Where Florida stands right now on marijuana laws and where it is going

Boynton Beach, Florida — August 3, 2016 –Everyone seems to be talking about Florida’s pot laws right now. There all sorts of wild stories and myths one hears in general conversations around the state: “It is legal in Miami – heck people are walking around with joints behind their ear” or, “You can grow your own, just like that lady in Bradenton” or “The government is growing pot and only a few people are allowed to sell it.”
People have lots of questions, “Can I legally get cannabis in Florida? Do I qualify for medical cannabis? Is Trulieve in Tallahassee the only place to get cannabis? Does Trulieve sell bud?”
The Florida Cannabis Action Network (FLCAN) is a great source for the truth about cannabis and cannabis laws. They want you to have the right information, actionable intelligence, and the sources to back up what you say.
FLCAN put together a one-page handout several months ago to serve as their ‘State of the State’. Cannabis laws are changing slowly and only a very limited number of conditions qualify for legal access to medical cannabis. Even if Florida’s Amendment 2 passes in November 2016, it will still be a medical-only program limited to patients with qualifying conditions. Neither current Florida law or the language of Amendment 2 recognizes patients with recommendations from other states. There is no reciprocity.
No one legalized cannabis without telling you. For possession of under 20 grams, law enforcers have the option to take you to jail or write you a notice to appear in criminal court.  So far, Amendment 2 is doing well when Florida voters are polled and if that holds steady, then it will pass the 60.1 percent threshold needed to become law.
In areas where local city councils or county commissions have created a civil infraction for cannabis possession, a third option now exists. Police in jurisdictions with civil infractions may charge you under the local law or the state law. The penalty ranges from a $100 civil fine to up to $1000 fine, court costs, probation, loss of driver’s license and drug treatment for a misdemeanor possession charge. For now, Florida still has a medical necessity defense for patients with a qualifying condition who get caught using cannabis without a card from the Department of Health.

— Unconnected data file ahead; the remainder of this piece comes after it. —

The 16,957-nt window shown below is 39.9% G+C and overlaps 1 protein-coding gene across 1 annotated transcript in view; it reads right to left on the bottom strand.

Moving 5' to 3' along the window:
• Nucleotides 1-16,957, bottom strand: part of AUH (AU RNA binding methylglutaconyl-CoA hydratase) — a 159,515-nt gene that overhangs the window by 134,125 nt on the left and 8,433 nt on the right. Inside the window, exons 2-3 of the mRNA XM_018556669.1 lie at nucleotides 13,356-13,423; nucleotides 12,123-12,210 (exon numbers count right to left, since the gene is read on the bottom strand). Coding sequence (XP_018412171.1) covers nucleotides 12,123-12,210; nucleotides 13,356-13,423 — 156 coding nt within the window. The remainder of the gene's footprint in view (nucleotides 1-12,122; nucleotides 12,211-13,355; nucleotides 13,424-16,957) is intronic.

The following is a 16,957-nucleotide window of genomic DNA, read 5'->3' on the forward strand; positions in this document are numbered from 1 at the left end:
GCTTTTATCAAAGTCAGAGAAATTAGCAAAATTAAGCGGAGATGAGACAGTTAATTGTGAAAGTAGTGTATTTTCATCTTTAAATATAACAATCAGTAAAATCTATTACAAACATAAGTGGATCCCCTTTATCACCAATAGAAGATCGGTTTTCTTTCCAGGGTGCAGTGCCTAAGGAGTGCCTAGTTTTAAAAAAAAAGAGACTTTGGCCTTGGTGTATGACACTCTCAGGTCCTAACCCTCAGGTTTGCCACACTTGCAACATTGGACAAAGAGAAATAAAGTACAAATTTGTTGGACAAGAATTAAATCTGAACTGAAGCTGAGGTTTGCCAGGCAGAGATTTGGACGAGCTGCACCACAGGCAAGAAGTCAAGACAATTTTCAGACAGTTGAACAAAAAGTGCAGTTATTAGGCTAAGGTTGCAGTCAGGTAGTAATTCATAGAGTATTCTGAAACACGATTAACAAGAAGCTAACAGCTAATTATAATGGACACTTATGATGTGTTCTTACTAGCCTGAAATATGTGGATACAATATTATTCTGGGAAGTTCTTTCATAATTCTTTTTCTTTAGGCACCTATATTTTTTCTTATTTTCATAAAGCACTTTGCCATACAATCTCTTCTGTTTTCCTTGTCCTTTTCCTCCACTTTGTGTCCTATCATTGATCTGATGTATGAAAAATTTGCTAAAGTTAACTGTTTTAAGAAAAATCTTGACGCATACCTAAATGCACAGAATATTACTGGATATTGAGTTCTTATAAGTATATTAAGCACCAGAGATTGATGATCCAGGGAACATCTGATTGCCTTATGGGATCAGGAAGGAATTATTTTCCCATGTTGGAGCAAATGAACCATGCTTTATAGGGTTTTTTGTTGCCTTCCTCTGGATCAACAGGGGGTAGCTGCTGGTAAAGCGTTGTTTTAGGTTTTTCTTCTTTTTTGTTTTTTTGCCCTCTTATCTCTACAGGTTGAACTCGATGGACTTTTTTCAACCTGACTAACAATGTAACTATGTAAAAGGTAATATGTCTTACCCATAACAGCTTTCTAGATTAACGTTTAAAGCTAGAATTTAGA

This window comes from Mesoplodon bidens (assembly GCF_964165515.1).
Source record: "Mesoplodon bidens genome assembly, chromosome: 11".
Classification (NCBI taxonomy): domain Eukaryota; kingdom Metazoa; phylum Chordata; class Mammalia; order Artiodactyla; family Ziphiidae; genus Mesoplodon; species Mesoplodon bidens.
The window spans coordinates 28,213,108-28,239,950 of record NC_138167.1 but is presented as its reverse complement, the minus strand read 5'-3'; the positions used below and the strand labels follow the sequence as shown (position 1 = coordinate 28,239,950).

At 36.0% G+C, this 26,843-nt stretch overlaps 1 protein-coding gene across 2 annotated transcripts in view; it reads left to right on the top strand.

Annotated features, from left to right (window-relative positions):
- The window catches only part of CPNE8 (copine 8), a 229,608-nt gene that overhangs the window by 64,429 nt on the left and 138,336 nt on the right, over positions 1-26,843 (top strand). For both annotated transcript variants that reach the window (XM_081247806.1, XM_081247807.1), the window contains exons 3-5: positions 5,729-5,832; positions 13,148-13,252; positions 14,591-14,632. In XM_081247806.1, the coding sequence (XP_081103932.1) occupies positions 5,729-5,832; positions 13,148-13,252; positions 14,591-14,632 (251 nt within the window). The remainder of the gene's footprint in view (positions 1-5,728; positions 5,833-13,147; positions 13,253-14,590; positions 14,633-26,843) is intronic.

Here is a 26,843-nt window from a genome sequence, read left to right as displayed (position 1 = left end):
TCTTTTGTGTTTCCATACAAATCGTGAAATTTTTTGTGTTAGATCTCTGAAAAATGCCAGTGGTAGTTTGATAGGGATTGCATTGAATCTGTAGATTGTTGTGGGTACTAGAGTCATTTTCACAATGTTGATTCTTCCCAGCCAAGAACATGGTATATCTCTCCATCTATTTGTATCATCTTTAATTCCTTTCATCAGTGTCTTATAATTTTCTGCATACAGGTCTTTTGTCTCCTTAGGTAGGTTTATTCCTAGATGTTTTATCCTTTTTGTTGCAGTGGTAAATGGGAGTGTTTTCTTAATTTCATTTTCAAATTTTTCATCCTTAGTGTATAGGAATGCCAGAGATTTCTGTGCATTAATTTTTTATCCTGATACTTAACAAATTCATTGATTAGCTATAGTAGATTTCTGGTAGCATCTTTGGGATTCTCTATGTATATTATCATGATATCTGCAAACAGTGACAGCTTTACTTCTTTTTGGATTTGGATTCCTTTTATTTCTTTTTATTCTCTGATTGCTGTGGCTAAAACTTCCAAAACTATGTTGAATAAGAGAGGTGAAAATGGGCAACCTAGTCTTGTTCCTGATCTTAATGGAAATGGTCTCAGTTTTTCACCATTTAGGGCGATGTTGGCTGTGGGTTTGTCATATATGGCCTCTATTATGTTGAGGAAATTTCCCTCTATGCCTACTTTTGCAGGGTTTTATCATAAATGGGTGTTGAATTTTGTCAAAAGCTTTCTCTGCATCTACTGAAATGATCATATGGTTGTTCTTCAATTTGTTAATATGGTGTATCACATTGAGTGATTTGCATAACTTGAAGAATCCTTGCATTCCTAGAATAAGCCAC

Florida’s medical marijuana program is evolving every day. Right now, qualifying conditions for high-CBD, low-THC preparations include frequent and severe spasticity, cancer or seizure disorders.
In order to become a patient who can legally purchase low-THC, high-CBD products, you must be working with a qualified physician. Any doctor in Florida, who is licensed under Florida Statute 458 or 459 may register with the Department of Health as a referring physician. Physicians must pass a course on cannabis medicine offered by the FMA (Florida Medical Association) or FOMA (Florida Osteopathic Medicine Association). If you are a doctor and would like to take the course and become registered to recommend cannabis, click here.

While patients with severe spasticity, cancer, and seizure disorders are qualified under state law, the patient must work with the physician for three months before they can be recommended low-THC, high-CBD cannabis.
The Florida Right to Try Act, amended in 2016, includes full-THC cannabis products for patients who have less than one year to live. None of the current dispensing groups have full-THC products available at this time.
If someone you love has a terminal illness, encourage their treating physician to take the required course and register with the Department of Health now in order to receive the full-THC products when they are available.